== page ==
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This site is for student nurses or nurses starting out. Letters to a Young Nurse are blog posts written like letters to help you find your way and make your journey as a nurse less difficult. 

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Patient Lessons

Updated: Jul 19, 2023

There are patients that come into your life for a moment and there are patients who stay with you for your entire career. I have a few of those patients living in the recesses of my brain who I think of often and thank them for the lessons and gifts they brought into my life. As Maya Angelou said, “I may not remember your name, but I will never forget how you made me feel” became my mantra during my nursing career.


One memorable patient was a woman in her 70's in a tiny little hospital in Napa Valley. This woman, whom I will call Grace because she possessed so much of it, was in the hospital for an acute crisis in her treatment of abdominal cancer. Grace rang her call light and asked for assistance with getting to the bathroom. As she stood up I helped her gather her bathrobe around her, tied it and as she walked to the bathroom I put my arm around her back to make sure she would not fall. A light touch on her back that let her know I was there but not so much to take away her independence. Before she reached the bathroom, she turned to me and in a voice just above a whisper asked, "do you know what I miss the most here?" I thought she might talk about food or movies or being with her family. Instead, she surprised me by saying, "being touched". "Most of the staff are afraid to touch ‘us,' the patients. Everyone, including my family, think they are going to break me by touching me, but it is just the opposite. Thank you for your touch". I will never forget those words and they have reminded me often to show kindness during the smallest of moments.


During COVID I had a different experience. As a Hospice nurse I learned how important touch was and before we had to gown, glove, and mask I always touched my patient with a stroke of the hand or a hug. Some of the patients had no one so a touch communicated that they were important to me. One of my patients was actively dying. She was in a coma and only had days to live. Her daughter was in a gown, mask and gloves and sat as far away from the patient as she could get in the tiny room. I sat down on the edge of the bed and talked to her mom and stroked her cheek. When I looked up at her daughter there was a look of incredulous aghast. How dare I touch her mother without gloves in the middle of the COVID pandemic? Nursing, and especially hospice nursing, requires one to put care and compassion ahead of everything. I kept my patients safe but refused to touch them with gloves on. The daughter let her germaphobe mentality stop her from giving her mother the last thing left to give, touch.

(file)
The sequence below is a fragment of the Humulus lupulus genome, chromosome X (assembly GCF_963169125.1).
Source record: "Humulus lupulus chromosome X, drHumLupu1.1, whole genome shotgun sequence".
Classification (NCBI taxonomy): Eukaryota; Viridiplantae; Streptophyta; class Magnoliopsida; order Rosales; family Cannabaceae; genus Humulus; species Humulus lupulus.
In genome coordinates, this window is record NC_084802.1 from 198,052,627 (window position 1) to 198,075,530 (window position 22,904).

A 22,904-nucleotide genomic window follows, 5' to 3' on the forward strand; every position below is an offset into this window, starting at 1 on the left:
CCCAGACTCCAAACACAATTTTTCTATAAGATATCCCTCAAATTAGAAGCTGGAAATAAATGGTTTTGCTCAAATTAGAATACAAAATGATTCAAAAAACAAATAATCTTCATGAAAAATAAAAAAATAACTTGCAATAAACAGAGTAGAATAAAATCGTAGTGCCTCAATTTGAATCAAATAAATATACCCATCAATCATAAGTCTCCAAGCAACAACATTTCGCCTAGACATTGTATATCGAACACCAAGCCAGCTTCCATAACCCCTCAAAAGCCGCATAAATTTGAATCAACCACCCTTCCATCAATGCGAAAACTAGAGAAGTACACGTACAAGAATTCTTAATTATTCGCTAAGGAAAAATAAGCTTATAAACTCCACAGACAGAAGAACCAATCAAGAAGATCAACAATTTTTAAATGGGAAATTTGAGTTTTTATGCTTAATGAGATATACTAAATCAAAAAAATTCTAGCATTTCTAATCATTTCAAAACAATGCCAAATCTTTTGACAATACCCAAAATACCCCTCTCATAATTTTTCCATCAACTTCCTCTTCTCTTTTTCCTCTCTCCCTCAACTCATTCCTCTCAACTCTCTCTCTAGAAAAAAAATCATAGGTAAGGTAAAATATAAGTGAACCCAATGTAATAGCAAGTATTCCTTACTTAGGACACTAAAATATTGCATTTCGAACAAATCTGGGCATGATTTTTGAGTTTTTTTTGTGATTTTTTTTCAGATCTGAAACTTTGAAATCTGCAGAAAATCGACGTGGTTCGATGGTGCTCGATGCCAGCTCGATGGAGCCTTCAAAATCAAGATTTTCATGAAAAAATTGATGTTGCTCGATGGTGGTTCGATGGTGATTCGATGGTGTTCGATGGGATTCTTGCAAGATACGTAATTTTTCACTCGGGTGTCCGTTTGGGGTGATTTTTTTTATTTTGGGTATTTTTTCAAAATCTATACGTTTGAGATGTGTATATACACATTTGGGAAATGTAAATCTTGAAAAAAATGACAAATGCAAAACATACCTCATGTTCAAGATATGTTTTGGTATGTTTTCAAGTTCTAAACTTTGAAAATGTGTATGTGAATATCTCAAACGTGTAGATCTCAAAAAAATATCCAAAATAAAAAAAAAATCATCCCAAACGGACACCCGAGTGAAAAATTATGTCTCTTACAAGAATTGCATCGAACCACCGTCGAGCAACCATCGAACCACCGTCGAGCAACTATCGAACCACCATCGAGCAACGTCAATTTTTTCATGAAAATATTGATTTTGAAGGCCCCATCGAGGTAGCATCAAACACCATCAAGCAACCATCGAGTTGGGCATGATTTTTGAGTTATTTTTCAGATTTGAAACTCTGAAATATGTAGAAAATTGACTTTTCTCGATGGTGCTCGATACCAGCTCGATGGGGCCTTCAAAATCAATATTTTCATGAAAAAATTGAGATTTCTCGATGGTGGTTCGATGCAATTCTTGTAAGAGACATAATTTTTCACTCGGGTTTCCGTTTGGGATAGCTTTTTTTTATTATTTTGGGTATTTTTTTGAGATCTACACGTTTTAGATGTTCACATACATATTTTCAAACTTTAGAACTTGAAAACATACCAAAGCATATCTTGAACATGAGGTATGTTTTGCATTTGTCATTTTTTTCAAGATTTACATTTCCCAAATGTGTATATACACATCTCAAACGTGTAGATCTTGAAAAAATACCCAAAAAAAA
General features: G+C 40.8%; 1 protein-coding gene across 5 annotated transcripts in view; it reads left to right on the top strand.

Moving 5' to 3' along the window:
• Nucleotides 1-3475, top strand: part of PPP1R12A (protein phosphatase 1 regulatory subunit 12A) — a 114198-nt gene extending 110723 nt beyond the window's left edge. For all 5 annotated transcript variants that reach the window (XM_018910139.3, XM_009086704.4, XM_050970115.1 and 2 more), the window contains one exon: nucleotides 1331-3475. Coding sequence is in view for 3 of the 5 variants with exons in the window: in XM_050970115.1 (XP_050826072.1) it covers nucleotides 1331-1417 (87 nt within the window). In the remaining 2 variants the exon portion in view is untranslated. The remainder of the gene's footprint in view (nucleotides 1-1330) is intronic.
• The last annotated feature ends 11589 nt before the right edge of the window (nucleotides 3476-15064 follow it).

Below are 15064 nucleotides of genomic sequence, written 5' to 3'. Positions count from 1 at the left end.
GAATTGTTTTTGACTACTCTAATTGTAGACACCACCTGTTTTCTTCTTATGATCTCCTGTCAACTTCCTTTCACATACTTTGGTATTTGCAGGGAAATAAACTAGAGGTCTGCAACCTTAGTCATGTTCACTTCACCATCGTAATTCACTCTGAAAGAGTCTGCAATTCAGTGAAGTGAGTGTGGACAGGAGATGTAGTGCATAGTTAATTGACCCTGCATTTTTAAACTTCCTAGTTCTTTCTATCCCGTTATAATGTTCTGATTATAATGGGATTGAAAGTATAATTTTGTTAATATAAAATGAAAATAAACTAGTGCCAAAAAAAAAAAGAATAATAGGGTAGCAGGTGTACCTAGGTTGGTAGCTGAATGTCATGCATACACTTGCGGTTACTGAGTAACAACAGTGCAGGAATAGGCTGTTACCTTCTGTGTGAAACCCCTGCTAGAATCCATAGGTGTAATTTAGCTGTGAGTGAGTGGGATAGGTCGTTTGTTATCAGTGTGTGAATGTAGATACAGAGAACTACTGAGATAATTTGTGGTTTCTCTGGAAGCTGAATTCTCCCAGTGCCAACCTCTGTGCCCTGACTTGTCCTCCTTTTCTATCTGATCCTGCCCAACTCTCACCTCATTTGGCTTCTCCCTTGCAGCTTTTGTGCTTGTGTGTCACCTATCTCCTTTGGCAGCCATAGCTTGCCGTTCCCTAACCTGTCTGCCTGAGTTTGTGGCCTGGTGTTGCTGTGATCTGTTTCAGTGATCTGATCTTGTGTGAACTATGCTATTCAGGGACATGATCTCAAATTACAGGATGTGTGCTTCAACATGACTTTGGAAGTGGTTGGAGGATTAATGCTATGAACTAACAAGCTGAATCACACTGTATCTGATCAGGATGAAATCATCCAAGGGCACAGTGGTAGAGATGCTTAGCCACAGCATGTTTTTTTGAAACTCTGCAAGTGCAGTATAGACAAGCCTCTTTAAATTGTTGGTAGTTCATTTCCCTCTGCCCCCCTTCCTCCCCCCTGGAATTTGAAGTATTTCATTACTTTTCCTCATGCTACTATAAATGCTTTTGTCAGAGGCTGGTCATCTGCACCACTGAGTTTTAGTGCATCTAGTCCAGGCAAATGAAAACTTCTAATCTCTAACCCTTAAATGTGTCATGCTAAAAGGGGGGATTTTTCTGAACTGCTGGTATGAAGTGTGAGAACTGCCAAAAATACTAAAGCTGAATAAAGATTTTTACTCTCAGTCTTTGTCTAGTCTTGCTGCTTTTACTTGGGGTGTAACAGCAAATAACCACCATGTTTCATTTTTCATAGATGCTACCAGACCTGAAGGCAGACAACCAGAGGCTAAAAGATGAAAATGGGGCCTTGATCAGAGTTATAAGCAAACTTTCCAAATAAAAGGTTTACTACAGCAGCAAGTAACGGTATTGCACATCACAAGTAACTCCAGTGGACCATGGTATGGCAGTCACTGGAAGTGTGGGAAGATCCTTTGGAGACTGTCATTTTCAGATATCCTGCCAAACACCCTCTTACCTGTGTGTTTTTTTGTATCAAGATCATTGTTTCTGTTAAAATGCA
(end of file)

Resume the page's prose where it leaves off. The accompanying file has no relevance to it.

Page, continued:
Another patient taught me a different lesson, one not so positive but just as important. I was assigned on a Saturday to perform a plasmapheresis for a man in his early thirties who had some kind of autoimmune condition. He had been an active athlete who biked, hiked, ran, swam and did lots of other physical activities to keep him fit and young. I was substituting for another nurse who had been performing these treatments for a few weeks already. I soon discovered that I could not do anything right for him. From the minute I walked in the room he complained and complained and had nothing positive to say about how I was performing the treatment. I thought this was very odd since his regular nurse had nice things to say about him during our weekly report meetings. I realized near the end of the treatment that his attitude had NOTHING to do with me but everything to do with his hatred of change. He was used to the other nurse, felt safe with her and knew nothing of me. We both performed the treatment exactly alike for the same amount of time with the same medication, etc. I could have walked out feeling bad about myself due to his treatment of me. But by paying attention to his words and actions I realized that it was all about him and not about me. That lesson has helped me a great deal when dealing with other patients that were not kind or civil or "patient" with me.


What lesson did you learn from a patient today?

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